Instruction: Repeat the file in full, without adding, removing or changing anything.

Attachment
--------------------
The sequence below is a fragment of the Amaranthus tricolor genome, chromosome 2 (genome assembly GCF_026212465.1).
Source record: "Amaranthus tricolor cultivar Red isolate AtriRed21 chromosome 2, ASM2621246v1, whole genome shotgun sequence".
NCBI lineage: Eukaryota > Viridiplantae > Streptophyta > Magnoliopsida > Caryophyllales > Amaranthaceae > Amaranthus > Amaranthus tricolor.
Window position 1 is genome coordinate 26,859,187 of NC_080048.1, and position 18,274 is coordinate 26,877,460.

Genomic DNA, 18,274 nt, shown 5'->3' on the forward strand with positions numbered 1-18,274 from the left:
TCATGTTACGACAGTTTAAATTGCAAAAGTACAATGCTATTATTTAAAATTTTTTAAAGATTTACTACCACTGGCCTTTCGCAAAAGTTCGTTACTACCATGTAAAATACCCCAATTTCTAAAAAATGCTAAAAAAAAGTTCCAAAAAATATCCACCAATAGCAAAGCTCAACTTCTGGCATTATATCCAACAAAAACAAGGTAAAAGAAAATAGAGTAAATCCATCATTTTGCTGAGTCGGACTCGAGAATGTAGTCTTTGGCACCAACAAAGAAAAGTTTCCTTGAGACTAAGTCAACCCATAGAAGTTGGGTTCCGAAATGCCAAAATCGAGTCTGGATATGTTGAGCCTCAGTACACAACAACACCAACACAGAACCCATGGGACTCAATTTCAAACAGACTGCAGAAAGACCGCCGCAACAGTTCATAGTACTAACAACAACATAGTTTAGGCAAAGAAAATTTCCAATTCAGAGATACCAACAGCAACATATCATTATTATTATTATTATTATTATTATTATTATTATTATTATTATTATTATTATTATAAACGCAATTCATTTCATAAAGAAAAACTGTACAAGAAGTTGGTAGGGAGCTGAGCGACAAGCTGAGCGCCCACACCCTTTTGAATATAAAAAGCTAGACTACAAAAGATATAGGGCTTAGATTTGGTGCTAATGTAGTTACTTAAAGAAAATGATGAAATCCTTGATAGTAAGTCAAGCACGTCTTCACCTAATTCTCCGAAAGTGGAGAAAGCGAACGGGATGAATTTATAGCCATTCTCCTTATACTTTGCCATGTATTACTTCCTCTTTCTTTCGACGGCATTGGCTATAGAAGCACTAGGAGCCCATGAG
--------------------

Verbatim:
The sequence below is a fragment of the Amaranthus tricolor genome, chromosome 2 (genome assembly GCF_026212465.1).
Source record: "Amaranthus tricolor cultivar Red isolate AtriRed21 chromosome 2, ASM2621246v1, whole genome shotgun sequence".
NCBI lineage: Eukaryota > Viridiplantae > Streptophyta > Magnoliopsida > Caryophyllales > Amaranthaceae > Amaranthus > Amaranthus tricolor.
Window position 1 is genome coordinate 26,859,187 of NC_080048.1, and position 18,274 is coordinate 26,877,460.

Genomic DNA, 18,274 nt, shown 5'->3' on the forward strand with positions numbered 1-18,274 from the left:
TCATGTTACGACAGTTTAAATTGCAAAAGTACAATGCTATTATTTAAAATTTTTTAAAGATTTACTACCACTGGCCTTTCGCAAAAGTTCGTTACTACCATGTAAAATACCCCAATTTCTAAAAAATGCTAAAAAAAAGTTCCAAAAAATATCCACCAATAGCAAAGCTCAACTTCTGGCATTATATCCAACAAAAACAAGGTAAAAGAAAATAGAGTAAATCCATCATTTTGCTGAGTCGGACTCGAGAATGTAGTCTTTGGCACCAACAAAGAAAAGTTTCCTTGAGACTAAGTCAACCCATAGAAGTTGGGTTCCGAAATGCCAAAATCGAGTCTGGATATGTTGAGCCTCAGTACACAACAACACCAACACAGAACCCATGGGACTCAATTTCAAACAGACTGCAGAAAGACCGCCGCAACAGTTCATAGTACTAACAACAACATAGTTTAGGCAAAGAAAATTTCCAATTCAGAGATACCAACAGCAACATATCATTATTATTATTATTATTATTATTATTATTATTATTATTATTATTATTATTATTATAAACGCAATTCATTTCATAAAGAAAAACTGTACAAGAAGTTGGTAGGGAGCTGAGCGACAAGCTGAGCGCCCACACCCTTTTGAATATAAAAAGCTAGACTACAAAAGATATAGGGCTTAGATTTGGTGCTAATGTAGTTACTTAAAGAAAATGATGAAATCCTTGATAGTAAGTCAAGCACGTCTTCACCTAATTCTCCGAAAGTGGAGAAAGCGAACGGGATGAATTTATAGCCATTCTCCTTATACTTTGCCATGTATTACTTCCTCTTTCTTTCGACGGCATTGGCTATAGAAGCACTAGGAGCCCATGAG